Second report of trans man undergoing successful fertility preservation without stopping testosterone – this time producing a viable embryo and live birth

Zinnia JonesOver the past few years, several studies have explored how the use of testosterone as part of transmasculine transition can affect the potential for fertility in those who still have ovaries. These findings have represented a steady progression toward overturning much of the conventional wisdom on fertility in the context of HRT. Although it has long been known that testosterone is not an effective contraceptive for trans men and transmasculine people who still have a uterus and ovaries, and both intended and unintended pregnancies have been reported while on testosterone (Light et al., 2014), pausing HRT to undergo fertility preservation procedures such as oocyte (egg) retrieval has been a widespread practice. This pause can lead to undesired effects, such as worsening gender dysphoria and the resumption of physical feminization (Armuand et al., 2017).

Along these lines, researchers have examined how long of a pause in testosterone is needed for successful retrieval of viable eggs, and the findings have been promising: Among a group of trans men who had been taking testosterone for an average of 3.7 years and paused HRT for an average of 4 months, all were able to retrieve normal numbers of oocytes that later led to successful pregnancies. In another case report, one trans man paused testosterone for only 24 days and underwent successful oocyte retrieval and preservation during this time. And this year, clinicians reported that a trans man who had been on HRT for 18 months had successful fertility preservation of 22 oocytes while not pausing testosterone at all.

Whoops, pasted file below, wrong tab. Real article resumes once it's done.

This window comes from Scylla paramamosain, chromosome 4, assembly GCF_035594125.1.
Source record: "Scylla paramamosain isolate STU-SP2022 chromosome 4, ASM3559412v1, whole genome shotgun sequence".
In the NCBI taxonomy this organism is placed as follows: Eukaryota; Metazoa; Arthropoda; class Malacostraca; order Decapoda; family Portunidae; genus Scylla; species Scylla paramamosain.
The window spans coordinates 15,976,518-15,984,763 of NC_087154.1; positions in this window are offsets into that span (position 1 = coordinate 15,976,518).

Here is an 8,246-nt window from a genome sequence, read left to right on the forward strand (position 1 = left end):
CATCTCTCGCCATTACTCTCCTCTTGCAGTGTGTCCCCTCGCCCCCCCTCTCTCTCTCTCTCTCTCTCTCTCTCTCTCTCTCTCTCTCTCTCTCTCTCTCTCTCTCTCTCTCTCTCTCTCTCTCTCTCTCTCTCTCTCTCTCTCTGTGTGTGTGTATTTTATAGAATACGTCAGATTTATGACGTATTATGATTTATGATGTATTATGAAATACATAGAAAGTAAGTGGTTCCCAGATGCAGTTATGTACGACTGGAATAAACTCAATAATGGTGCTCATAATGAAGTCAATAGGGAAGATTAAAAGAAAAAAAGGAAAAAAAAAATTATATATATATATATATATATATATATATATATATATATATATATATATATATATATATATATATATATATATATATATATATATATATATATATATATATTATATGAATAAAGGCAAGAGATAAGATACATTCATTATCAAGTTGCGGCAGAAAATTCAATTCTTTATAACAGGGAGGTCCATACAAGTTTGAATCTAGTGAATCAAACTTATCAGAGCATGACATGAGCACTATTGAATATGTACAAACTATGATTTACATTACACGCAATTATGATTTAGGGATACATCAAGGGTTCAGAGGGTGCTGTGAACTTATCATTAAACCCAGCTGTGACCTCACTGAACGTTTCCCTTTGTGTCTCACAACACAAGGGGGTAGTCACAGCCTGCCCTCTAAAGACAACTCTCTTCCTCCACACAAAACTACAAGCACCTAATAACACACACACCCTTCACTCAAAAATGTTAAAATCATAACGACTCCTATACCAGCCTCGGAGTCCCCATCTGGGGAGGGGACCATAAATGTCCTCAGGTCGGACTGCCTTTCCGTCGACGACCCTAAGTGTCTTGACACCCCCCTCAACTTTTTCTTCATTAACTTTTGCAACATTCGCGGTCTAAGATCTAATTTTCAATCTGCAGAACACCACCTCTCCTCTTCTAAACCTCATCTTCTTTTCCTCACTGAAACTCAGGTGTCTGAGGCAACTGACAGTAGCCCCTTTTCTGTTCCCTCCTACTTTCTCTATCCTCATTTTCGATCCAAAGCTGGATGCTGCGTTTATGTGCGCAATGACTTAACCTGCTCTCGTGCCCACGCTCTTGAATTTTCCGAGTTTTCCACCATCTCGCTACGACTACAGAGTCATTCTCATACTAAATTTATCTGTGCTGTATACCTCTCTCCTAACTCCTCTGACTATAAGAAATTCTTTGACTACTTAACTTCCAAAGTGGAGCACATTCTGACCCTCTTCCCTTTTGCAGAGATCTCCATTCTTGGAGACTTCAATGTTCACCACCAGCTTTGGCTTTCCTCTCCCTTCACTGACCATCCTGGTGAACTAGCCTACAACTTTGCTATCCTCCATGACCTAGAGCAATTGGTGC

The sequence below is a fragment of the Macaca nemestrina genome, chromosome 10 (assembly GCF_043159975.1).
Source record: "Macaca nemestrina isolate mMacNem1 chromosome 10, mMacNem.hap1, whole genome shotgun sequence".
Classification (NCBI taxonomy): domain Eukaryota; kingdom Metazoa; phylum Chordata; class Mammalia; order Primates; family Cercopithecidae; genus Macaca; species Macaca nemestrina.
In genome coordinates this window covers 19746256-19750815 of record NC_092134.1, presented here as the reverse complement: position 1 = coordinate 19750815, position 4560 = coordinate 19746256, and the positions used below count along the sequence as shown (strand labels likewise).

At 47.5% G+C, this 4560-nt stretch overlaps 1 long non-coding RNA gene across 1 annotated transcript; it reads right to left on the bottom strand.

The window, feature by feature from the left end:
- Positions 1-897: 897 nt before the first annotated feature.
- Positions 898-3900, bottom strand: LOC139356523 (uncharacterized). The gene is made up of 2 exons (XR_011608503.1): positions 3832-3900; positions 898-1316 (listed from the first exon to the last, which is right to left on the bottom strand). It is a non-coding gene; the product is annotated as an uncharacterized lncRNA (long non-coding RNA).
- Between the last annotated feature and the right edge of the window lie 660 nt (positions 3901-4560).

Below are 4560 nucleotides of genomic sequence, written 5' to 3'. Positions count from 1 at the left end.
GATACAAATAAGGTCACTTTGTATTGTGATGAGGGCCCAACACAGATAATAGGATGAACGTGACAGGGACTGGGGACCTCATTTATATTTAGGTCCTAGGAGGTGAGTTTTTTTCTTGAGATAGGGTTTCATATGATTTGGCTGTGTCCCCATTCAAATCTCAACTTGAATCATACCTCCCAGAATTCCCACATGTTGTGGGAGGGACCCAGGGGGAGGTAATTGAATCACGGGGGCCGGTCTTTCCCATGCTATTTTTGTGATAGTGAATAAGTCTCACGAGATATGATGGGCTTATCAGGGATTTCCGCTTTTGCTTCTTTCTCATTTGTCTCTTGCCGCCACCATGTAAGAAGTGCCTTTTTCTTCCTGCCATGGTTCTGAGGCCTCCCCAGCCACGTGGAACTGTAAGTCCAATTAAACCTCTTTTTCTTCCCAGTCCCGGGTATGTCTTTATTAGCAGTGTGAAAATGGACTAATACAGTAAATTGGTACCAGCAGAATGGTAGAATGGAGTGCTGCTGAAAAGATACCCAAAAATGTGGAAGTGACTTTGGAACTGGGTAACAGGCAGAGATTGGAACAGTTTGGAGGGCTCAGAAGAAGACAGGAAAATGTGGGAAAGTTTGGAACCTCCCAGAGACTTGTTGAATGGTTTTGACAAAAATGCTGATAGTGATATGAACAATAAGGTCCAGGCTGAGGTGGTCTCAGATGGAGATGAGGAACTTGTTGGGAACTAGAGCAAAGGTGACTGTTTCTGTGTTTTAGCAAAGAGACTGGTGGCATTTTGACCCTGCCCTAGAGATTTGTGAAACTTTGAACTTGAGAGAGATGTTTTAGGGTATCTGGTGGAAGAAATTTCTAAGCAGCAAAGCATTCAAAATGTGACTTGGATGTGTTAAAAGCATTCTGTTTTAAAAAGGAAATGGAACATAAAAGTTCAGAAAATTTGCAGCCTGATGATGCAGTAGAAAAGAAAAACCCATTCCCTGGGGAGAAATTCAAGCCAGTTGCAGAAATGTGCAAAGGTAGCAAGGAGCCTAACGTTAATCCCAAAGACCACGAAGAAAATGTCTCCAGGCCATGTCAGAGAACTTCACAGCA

This previous report was the first known instance of fertility preservation without any interruption of masculinizing HRT. A second case now provides replication and confirmation that oocyte retrieval can be successful while remaining on long-term testosterone treatment.

Greenwald et al. (2021) report that a 33-year-old trans man who had been taking testosterone for 10 years elected to undergo fertility preservation without pausing HRT. After a 14-day course of ovarian stimulation, 16 mature oocytes were retrieved. Although no pregnancy outcomes were available for the previous case (Gale et al., 2021), the trans man in the present report had 13 eggs fertilized with donor sperm, with five becoming blastocysts. Of those five, four had aneuploidy, an abnormal number of chromosomes that is unlikely to produce a viable pregnancy. The remaining viable embryo was transferred to his cis woman partner, resulting in an uncomplicated pregnancy and full-term birth of a healthy and developmentally normal child. This demonstrates for the first time that ovarian stimulation during continued testosterone treatment can permit not only successful egg retrieval, but also normal pregnancy and birth following the fertilization of these eggs.

The authors observe that while egg retrieval from 33-year-old cis women typically results in aneuploid embryos at a rate of 31%, in this case, 80% of this trans man’s embryos were aneuploid. Crucially, this represents a sample size of one, as the previous case report did not feature fertilization of the retrieved eggs. They note a “need for further research on the topic” to clarify any potential effect of ongoing testosterone treatment on the occurrence of aneuploidy in embryos resulting from these oocytes. This case confirms that trans men can potentially produce mature oocytes and viable pregnancies while choosing not to pause their testosterone, and as more trans men and transmasculine people choose this option, further information will become available on any special considerations for this protocol.

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About Zinnia Jones

My work focuses on insights to be found across transgender sociology, public health, psychiatry, history of medicine, cognitive science, the social processes of science, transgender feminism, and human rights, taking an analytic approach that intersects these many perspectives and is guided by the lived experiences of transgender people. I live in Orlando with my family, and work mainly in technical writing.
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